Upper Arlington News

Man convicted on porn charge to move

By

An Upper Arlington attorney convicted this year on a child pornography charge will likely drop his fight against the city and move away from a local school, his lawyer said last week.

William Feldman, a former Ohio Department of Taxation attorney who was convicted last January of pandering sexually-oriented matter involving a minor, is not likely to challenge Upper Arlington and Franklin County prosecutors who say he must move from his Lyon Drive home.

"He's relocating," said Eric J. Hoffman, a Columbus attorney representing Feldman. "It's not going to be a problem."

Feldman is scheduled for an Aug. 1 hearing in Franklin County Common Pleas Court in which the Upper Arlington City Attorney's Office and the Franklin County Prosecutor's Office are set to ask for an injunction forcing him to move from his home, which is within 1,000 feet of Greensview Elementary School.

Franklin County Prosecutor Ron O'Brien and Upper Arlington City Attorney Jeanine Hummer filed a civil complaint March 7 seeking a court order for Feldman to permanently relocate from his home. Both state and city laws prohibit convicted sex offenders from living within 1,000 feet of a school, and Upper Arlington's laws also restrict them from residing within 1,000 feet of licensed daycare facilities, preschools, public parks, swimming pools, libraries or playgrounds.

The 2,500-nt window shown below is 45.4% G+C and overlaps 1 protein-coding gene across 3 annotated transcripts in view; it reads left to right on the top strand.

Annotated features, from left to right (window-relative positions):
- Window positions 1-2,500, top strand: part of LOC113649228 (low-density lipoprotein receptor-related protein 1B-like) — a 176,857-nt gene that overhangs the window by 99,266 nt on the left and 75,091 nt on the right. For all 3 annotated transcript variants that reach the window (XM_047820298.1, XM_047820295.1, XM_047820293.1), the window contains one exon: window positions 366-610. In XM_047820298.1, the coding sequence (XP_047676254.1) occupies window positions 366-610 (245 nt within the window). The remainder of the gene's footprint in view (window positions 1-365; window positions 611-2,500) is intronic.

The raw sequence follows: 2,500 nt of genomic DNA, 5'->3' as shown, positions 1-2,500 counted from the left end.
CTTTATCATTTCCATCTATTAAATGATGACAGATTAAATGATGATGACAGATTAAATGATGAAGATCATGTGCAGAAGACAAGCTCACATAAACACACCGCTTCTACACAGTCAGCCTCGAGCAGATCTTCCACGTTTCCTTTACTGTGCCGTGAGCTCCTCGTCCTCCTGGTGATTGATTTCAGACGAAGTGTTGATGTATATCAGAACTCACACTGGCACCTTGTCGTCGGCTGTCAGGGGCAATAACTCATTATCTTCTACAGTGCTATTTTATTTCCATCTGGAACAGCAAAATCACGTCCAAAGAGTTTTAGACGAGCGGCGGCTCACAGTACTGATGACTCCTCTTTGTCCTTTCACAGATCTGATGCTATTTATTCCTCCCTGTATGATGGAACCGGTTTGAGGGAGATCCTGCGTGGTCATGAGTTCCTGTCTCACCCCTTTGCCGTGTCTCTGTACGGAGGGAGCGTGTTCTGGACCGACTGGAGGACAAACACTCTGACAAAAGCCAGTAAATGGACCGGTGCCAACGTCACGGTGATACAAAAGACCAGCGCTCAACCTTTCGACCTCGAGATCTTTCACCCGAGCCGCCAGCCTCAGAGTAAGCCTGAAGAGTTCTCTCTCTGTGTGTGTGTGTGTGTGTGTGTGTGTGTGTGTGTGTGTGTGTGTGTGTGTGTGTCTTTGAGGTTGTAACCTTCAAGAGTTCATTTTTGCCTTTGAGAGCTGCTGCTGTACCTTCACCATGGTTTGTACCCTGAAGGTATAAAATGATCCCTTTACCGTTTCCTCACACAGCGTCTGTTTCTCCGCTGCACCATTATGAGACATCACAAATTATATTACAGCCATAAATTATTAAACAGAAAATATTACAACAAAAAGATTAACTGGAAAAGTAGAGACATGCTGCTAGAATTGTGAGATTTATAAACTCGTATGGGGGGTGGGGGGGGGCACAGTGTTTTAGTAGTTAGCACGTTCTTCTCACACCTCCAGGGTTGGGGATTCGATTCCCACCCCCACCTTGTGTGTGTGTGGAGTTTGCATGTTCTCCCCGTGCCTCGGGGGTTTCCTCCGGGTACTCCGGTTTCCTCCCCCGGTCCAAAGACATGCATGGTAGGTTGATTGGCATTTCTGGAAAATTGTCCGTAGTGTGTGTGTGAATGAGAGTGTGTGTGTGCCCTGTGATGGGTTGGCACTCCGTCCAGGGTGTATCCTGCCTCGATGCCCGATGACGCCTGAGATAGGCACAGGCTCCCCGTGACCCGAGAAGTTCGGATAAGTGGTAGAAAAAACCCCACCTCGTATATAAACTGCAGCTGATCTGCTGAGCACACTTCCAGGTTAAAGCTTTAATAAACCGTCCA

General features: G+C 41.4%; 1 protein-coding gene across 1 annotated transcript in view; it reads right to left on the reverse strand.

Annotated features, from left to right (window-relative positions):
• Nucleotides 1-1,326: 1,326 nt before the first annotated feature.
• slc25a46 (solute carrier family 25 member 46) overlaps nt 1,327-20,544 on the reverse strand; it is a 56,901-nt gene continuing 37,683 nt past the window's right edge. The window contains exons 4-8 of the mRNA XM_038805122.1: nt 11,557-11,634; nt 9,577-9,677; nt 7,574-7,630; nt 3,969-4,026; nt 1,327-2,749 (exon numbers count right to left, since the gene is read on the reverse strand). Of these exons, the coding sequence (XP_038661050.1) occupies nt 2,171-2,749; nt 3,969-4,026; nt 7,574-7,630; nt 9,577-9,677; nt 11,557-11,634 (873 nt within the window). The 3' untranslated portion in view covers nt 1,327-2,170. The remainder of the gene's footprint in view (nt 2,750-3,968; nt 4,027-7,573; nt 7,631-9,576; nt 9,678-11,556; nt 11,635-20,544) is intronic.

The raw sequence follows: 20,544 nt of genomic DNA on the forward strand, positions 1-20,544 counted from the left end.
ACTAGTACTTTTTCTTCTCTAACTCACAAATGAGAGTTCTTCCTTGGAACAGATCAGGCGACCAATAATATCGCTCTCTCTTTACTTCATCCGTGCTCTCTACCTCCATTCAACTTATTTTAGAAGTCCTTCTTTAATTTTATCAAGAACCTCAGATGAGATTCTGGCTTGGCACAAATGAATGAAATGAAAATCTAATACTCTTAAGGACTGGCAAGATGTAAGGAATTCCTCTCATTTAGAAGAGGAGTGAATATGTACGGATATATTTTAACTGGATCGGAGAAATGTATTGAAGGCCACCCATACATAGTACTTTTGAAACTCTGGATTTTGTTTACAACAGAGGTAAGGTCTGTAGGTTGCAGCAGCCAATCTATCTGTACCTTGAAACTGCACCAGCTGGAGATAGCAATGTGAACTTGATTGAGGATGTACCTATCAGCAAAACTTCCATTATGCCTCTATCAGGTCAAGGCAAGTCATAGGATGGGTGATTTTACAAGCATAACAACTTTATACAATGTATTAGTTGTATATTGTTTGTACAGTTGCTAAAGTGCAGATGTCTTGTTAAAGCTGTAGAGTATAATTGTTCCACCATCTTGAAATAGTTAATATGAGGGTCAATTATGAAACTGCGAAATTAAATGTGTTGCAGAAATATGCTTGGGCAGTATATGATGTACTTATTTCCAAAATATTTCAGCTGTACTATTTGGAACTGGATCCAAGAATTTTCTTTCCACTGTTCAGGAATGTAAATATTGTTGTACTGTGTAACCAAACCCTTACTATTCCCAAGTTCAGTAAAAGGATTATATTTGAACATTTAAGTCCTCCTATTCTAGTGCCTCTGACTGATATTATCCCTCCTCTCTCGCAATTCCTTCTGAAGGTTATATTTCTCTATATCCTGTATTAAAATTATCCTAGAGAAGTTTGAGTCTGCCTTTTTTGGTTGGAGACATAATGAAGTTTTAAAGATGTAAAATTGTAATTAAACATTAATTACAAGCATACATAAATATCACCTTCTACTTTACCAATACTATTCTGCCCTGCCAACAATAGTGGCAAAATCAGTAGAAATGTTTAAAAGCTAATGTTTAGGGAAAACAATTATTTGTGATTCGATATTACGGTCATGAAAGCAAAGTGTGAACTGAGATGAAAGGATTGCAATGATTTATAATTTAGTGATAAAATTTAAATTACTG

However, Hoffman said July 3 he doesn't expect that Aug. 1 hearing will be necessary.

"We'll probably resolve this prior to the hearing," Hoffman said. "He's already purchased (another home) and he's rehabbing it."

Previously, Hoffman had indicated Feldman shouldn't have to relocate because he purchased his home before the local statute was enacted.

"He's probably not going to make that argument now," he said.

Feldman was sentenced Jan. 30 to three years' probation and ordered to register with the Franklin County Sheriff's Office as a Tier II sex offender after he pleaded guilty to a felony charge of pandering sexually oriented matter involving a minor.

According to Franklin County Chief Deputy Sheriff Rick Minerd, the Franklin County Internet Crimes Against Children Task Force -- which teams with local law enforcement officials -- searched Feldman's home in May 2012 after discovering he had accessed child pornography through a file-sharing website.

Feldman was indicted on eight felony counts of pandering but through a plea arrangement with prosecutors pleaded guilty to just one charge.

"I'm pleased to hear that (Feldman) will be coming into compliance with the statute," said Tom Lindsey, Upper Arlington first assistant attorney.

Also on July 3, the Ohio Supreme Court accepted Feldman's resignation from the practice of law.

The 66-year-old, who was a state tax lawyer from 1973 until his retirement in 2010, previously had his inactive law license suspended by the court.

Comments